The City of Charleston on Tuesday released a statement saying officials “expect to be able to make an announcement on the future” of the John C. Calhoun Monument in Marion Square on Wednesday. It’s unclear what exactly the city will say, but anything less than the full removal of the statue will be completely unacceptable.
Anyone familiar with Holy City Sinner’s social media accounts is likely not surprised by that statement. Although I attempt to remain unbiased with most content I share, there are plenty of times I directly voice my opinion – or hint very heavily at what I believe. However, I’ve rarely hidden my disgust when it comes to the Calhoun Monument. Despite this, I’ve for three years sat on a half-written opinion piece regarding the removal of the statue that I regret never finishing and publishing.
As I mentioned above, I try my best to remain unbiased in my coverage of local happenings and stick to positive/fun stuff, but there is a difference between hiding my opinion about a particular restaurant or business and being complacent when it comes to important issues effecting our community. I do not view this as a political or editorial stance, but a Charleston equality stance that pushes the city and community to be more welcoming, understanding, and leaders in the fight for equality. This is me using my platform (however small) to say, “I have not done enough, but I will going forward,” and holding us all – business owners, politicians, civilians – accountable.
So, yes, this post is way overdue, but that doesn’t change the fact that this embarrassing tribute to a man that is best known for being one of America’s strongest defenders and promoters of slavery, needs to be removed from Marion Square, one of Charleston’s most popular gathering spaces. I applaud and fully support Charleston Wine + Food’s decision to cease use of the space to host events until the monument has been removed. I encourage similar events to follow suit if the city does not move to remove the statue. The monument is a symbol of hate and has no place being the background to any community events.
In the wake of George Floyd’s murder in Minneapolis, – and with today being the 5th anniversary of the horrific shooting at the Mother Emanuel AME Church (a block away from the Calhoun monstrosity) – the momentum to push city officials to finally do the right thing has never been stronger.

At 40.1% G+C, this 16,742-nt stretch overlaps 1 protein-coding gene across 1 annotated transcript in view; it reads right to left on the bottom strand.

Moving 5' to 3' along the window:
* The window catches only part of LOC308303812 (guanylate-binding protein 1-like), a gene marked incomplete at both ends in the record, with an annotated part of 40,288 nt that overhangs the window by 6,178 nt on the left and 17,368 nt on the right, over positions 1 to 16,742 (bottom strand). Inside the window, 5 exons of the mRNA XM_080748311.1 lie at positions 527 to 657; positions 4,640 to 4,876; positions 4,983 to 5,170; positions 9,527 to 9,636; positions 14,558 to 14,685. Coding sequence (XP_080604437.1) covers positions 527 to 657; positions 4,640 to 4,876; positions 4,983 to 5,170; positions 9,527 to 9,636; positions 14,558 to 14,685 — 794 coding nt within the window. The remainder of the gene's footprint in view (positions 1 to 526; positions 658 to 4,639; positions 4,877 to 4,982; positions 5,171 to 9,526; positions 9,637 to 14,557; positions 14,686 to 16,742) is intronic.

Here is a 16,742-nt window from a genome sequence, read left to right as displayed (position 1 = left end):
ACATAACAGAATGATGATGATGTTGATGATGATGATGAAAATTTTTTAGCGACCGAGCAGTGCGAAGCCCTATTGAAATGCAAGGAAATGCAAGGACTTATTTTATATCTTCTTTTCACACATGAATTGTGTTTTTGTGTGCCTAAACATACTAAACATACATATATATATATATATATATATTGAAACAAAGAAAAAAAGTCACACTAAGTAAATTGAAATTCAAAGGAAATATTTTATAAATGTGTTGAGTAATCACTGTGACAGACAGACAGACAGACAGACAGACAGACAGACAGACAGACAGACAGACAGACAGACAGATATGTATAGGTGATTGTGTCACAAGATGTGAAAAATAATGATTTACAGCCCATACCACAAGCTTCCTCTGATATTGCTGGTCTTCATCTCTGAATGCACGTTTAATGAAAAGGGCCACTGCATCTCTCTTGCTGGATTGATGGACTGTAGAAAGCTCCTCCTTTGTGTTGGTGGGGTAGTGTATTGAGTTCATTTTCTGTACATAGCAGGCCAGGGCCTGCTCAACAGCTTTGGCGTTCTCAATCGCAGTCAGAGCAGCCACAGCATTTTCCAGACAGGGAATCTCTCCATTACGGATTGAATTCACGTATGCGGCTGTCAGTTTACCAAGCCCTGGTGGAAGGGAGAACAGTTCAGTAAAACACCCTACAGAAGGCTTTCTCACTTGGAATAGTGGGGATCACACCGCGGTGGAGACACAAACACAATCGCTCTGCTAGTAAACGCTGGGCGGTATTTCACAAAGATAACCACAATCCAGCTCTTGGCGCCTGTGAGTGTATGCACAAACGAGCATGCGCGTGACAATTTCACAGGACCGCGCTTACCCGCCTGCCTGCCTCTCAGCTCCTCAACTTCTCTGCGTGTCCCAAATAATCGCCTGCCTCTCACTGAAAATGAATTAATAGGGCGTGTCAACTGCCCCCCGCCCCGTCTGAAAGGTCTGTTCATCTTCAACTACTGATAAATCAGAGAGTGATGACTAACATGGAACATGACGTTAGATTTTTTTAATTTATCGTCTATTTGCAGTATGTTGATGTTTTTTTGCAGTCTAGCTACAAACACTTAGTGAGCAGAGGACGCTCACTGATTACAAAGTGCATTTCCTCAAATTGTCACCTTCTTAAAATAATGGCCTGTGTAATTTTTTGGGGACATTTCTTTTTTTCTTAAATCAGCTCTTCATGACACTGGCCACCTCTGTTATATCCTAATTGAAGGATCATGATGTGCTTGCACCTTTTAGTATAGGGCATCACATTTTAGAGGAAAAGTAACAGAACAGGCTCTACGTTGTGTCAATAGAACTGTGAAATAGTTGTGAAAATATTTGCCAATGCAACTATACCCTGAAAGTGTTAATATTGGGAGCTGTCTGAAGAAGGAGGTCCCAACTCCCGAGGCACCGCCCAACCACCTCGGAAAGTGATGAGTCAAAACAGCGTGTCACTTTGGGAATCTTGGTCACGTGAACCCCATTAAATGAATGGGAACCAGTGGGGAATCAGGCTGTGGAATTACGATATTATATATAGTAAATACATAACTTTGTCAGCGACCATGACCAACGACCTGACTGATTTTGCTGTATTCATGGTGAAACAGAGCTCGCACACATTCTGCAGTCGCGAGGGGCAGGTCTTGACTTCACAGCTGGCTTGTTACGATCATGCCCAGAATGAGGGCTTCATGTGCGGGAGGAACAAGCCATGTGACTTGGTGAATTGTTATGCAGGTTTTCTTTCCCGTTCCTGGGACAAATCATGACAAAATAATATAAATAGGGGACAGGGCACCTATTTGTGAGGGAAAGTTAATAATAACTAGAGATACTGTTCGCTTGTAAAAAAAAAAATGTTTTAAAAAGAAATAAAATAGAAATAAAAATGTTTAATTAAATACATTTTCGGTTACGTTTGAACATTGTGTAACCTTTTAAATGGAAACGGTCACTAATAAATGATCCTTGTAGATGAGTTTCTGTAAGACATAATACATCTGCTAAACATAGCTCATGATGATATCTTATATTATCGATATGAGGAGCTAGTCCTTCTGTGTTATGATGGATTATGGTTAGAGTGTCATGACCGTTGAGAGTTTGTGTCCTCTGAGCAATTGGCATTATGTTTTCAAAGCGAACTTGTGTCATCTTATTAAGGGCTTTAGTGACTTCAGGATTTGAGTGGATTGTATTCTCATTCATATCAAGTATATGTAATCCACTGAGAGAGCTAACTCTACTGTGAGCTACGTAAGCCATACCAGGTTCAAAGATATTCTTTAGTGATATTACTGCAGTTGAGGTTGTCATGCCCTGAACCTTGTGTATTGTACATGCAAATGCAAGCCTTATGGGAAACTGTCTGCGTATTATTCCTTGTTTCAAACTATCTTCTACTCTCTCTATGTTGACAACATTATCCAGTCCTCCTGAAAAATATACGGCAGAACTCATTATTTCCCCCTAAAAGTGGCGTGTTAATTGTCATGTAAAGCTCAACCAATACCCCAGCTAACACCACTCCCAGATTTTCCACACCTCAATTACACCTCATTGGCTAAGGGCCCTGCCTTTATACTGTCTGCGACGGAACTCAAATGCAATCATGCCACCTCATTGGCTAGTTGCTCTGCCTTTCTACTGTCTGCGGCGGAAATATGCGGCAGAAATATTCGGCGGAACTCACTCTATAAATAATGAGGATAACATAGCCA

Mayor John Tecklenburg in 2017 proposed that the city add a plaque to the monument that provided context to Calhoun’s disgusting tribute. Although his proposal was far from ideal, at least he attempted to do something. Predictably, the absolute least the city could do regarding the monument was bungled, and plans for the plaque were essentially shelved. It may have been for the best though, as the last proposed version of the plaque removed the strongest and most direct criticism of the former Vice President and the time period when the statue was erected – “This statue…is a relic of the crime against humanity, the folly of some political leaders and the plaque of racism.”
I hope they make the right decision this time around. A plaque is not good enough. The monument needs to come down.
I know, I know. I can hear the same old arguments now:
- “You can’t change history” – Removing a statue does not ‘erase history.’ Textbooks, museums, historical properties, and the like are full of history. John C. Calhoun’s hateful legacy is readily available in several formats. His monument includes none of that history. We don’t need a statue, which provides ZERO information about him, to tell us how he thought slavery was a “necessary good.” The monument isn’t teaching us history now, so removing it won’t change that.
- “If you erase history, you won’t learn from it” – Again, no one is erasing history. Have you looked around? The monument clearly isn’t helping us learn from past mistakes. Racism is alive and well and if we need a statue to teach us that slavery and racism are bad, we’ve got far bigger issues to confront. Allowing this tribute to white supremacy to continue standing shows that not only have we not learned a thing from the past, we are readily allowing it to repeat.